The IDC/LSHTM Q&A series on the Diagnostics for the COVID-19 Response


The COVID-19 pandemic was first brought to the attention of the World Health Organization (WHO) by China when the cases of pneumonia of unknown etiology were reported by the city of Wuhan on December 31 2019.  It soon became apparent that this illness was associated with high rates of transmission and that hospitals in Wuhan were overwhelmed with cases of severe illness, some leading to death.  On January 5, Chinese scientists identified the cause of this illness as due to a corona virus. Its genome sequence shows that it is distinct from previous corona viruses that caused the SARS outbreak in 2003-2004 and the MERS outbreak in 2012-2014.  As this epidemic spread rapidly around the world mainly because of global travel, WHO declared this epidemic to be a Public Health Emergency of International Concern on January 30, 2020.  It was finally declared a COVID-19 pandemic on March 11 when most countries reported sustained community transmission of the virus, officially named as SARS-CoV-2.

The figures show how fast the disease has spread globally March 12, 2020 to April 20, 2020.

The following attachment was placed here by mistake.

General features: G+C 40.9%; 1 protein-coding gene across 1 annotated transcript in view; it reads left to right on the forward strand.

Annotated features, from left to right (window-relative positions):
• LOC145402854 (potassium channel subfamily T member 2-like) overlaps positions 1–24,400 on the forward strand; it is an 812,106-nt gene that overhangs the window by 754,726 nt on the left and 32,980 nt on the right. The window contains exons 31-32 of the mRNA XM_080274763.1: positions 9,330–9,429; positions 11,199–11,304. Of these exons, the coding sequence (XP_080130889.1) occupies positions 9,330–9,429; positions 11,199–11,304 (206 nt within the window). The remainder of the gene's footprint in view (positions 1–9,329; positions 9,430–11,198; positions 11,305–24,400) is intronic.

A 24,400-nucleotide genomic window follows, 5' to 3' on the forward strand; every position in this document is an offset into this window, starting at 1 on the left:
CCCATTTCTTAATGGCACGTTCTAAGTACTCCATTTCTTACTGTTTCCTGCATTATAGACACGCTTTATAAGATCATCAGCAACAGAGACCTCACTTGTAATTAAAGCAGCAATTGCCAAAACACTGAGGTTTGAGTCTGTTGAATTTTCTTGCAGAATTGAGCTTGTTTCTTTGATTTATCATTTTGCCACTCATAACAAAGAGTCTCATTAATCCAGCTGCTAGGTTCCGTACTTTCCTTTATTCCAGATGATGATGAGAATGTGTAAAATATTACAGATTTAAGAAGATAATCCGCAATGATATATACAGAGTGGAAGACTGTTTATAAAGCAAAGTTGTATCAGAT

Lessons from other pandemics show that it is vitally important to test early and test often. Testing isn’t just to identify those who already have the virus, but also to understand its spread and transmission rates.  Many countries have been under immense pressure to scale up testing as a key strategy to bring the pandemic under control. Diagnostics are therefore important in the response to the pandemic but there is a lot of variation and confusion with regard to the use of diagnostics and the best testing approaches to use.  To provide clarification on some key issues about testing, Professor Rosanna Peeling, the Chair of Diagnostics Research and Director of the International Diagnostics Centre of the London School of Hygiene and Tropical Medicine, in a series of short interviews, provides the answers to pertinent questions.